· An idea comes up to work with your community church leader to solicit article contributions from its parishioners. “… Hold to nothing” You no longer limit (hold down) yourself to your usual contributors for future publications. This brings the possibility for more substantial future contributions and diversity of topics!

Entrepreneurial Challenges. You are able to expand the number of clients for your IT services to the point that you can no longer provide services to the others. Opening to everything may mean here to explore the idea of having other people come in to provide services under your company’s name (making sure though that quality and reliability are preserved).

Holding to nothing may mean to let go of the usual full amount of revenue from a client transaction, as having someone else come in means sharing the income.

Employee Challenges. You have been working in your company for a long time and a newbie comes in, seemingly to perform the same function as yours. The attitude of opening to everything could actually provide you with the insight: your function has expanded beyond its usual or normal capacity, an additional hand is needed to effectively address the increased load on the position. Relatedly, you will understand that this is less stress for you and possibly more room for specialization, especially if the new kid’s and your background are similar but complementary to each other.

Holding to nothing may mean opening to the idea of having to train the new kid. Our control-based self would definitely resist this idea, mind you. But if we’re open enough, we will eventually see that we can now have more regular hours and work-life balance, unlike before when you may have had to render several hours of overtime each week.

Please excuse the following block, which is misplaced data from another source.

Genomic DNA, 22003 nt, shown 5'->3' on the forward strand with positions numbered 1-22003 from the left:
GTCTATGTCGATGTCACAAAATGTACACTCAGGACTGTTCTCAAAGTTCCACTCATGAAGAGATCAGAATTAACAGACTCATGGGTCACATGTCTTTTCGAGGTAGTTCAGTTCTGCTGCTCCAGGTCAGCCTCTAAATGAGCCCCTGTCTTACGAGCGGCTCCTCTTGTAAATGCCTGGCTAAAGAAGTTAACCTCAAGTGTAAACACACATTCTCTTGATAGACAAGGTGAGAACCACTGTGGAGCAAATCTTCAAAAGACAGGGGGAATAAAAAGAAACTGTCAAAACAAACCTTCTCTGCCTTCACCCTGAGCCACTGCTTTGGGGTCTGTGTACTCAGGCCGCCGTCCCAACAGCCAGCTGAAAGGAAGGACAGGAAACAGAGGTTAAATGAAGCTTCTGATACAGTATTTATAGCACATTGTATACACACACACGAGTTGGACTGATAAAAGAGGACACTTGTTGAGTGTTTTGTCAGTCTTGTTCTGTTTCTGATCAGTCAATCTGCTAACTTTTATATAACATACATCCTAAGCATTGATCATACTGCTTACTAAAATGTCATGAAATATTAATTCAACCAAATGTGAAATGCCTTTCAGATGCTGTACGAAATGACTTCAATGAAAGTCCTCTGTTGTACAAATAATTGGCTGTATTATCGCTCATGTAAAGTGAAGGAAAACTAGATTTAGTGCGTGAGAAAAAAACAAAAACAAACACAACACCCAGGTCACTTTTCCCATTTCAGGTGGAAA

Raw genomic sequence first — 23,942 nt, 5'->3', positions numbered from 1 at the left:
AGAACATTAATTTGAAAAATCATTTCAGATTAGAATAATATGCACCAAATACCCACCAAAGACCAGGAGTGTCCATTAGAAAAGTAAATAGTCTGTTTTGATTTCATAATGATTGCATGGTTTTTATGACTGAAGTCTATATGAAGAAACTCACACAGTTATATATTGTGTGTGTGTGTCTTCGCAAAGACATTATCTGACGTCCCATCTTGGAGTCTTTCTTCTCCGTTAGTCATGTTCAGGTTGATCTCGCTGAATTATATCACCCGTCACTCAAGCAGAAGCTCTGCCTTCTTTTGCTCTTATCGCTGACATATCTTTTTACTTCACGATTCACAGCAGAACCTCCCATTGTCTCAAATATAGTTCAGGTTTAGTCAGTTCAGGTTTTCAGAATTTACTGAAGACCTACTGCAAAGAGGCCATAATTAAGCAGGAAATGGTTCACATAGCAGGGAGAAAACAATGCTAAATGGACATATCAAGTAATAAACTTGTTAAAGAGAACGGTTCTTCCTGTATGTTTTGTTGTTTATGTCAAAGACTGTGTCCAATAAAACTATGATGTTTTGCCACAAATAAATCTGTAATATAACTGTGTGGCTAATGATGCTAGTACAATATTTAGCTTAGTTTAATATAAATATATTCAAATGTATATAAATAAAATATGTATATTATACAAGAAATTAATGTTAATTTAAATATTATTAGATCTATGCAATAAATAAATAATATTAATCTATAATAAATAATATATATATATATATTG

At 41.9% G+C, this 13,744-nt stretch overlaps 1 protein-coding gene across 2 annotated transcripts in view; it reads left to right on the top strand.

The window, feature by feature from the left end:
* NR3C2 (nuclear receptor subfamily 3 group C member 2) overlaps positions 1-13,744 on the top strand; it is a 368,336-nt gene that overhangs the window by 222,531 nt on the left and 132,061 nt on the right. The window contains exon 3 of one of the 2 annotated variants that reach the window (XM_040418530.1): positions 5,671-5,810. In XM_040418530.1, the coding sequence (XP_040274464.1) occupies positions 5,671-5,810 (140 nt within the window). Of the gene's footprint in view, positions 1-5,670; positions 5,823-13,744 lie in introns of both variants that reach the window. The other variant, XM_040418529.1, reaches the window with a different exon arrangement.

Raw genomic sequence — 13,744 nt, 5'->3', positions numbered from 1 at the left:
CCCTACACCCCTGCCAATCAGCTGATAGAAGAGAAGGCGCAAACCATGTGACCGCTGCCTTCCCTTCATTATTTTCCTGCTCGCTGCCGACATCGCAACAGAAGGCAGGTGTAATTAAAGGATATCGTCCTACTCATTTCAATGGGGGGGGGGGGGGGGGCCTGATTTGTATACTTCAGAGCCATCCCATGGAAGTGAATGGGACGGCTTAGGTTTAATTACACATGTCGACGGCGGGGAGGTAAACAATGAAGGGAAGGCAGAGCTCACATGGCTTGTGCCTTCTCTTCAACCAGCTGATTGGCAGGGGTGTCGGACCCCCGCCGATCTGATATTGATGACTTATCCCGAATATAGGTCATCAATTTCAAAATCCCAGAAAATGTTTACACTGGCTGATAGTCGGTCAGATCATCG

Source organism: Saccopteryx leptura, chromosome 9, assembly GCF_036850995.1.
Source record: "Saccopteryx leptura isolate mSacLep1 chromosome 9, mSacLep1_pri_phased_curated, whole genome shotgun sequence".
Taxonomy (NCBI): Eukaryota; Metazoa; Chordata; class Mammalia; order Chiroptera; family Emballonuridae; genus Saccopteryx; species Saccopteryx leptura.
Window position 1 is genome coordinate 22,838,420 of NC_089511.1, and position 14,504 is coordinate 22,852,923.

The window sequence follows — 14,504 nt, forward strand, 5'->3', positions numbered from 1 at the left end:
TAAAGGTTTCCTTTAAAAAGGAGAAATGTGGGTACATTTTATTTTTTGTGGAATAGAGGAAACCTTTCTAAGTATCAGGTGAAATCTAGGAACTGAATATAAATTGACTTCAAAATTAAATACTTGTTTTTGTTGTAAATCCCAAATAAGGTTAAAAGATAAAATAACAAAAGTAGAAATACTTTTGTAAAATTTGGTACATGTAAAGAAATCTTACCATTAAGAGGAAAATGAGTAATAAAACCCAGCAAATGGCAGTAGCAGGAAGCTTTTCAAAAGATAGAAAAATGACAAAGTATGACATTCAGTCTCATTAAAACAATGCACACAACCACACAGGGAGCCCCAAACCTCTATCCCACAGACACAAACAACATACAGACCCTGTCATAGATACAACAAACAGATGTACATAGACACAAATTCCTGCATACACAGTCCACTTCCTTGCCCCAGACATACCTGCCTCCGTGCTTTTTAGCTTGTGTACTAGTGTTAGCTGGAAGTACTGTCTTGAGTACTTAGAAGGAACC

Friendship Challenges. I believe this would be a favorite topic for several among us, since this is where a lot of heartaches usually come from. You could say that a sample idea can be lifted from the new kid-old kid story under “Employee Challenges” above, with you being the old kid and your old friends seemingly very impressed with the new kid/friend.

Opening to everything could mean your group now has a more diverse range of topics to chat about! Holding to nothing could mean being hopeful that your kindred new friend would stay, even while being accepting of the possibility that he or she may move on to another group.

Romantic Relationships. Likewise with above. Someone who we love is moving on. Our usual self resists the idea of having to be left alone. It’s hard for us to see how such a situation could possibly be good, but still we must: “Open to everything, hold to nothing.”

If we open to everything, hold to nothing, we might realize that there were so many others there around us all along wanting to make friends with us but unable to because we have always been in the company of our previous love. Holding to nothing will help us let go of our insisting on having things the way they used to be. Each moment that grief for the past comes up, we can accept that grief but then let go.

Braver Now

Going back to how I started on this article, the magic about it it seems is that if we write about things, the more they come true? If so, then we all should be writing a novel about the way we would like to see our lives turn out to be, including the lessons to use for when we encounter difficult experiences, which are not quite a ‘just in case’ things. But I’m braver now, thanks to:

“Open to everything, hold to nothing.” - Ray Grigg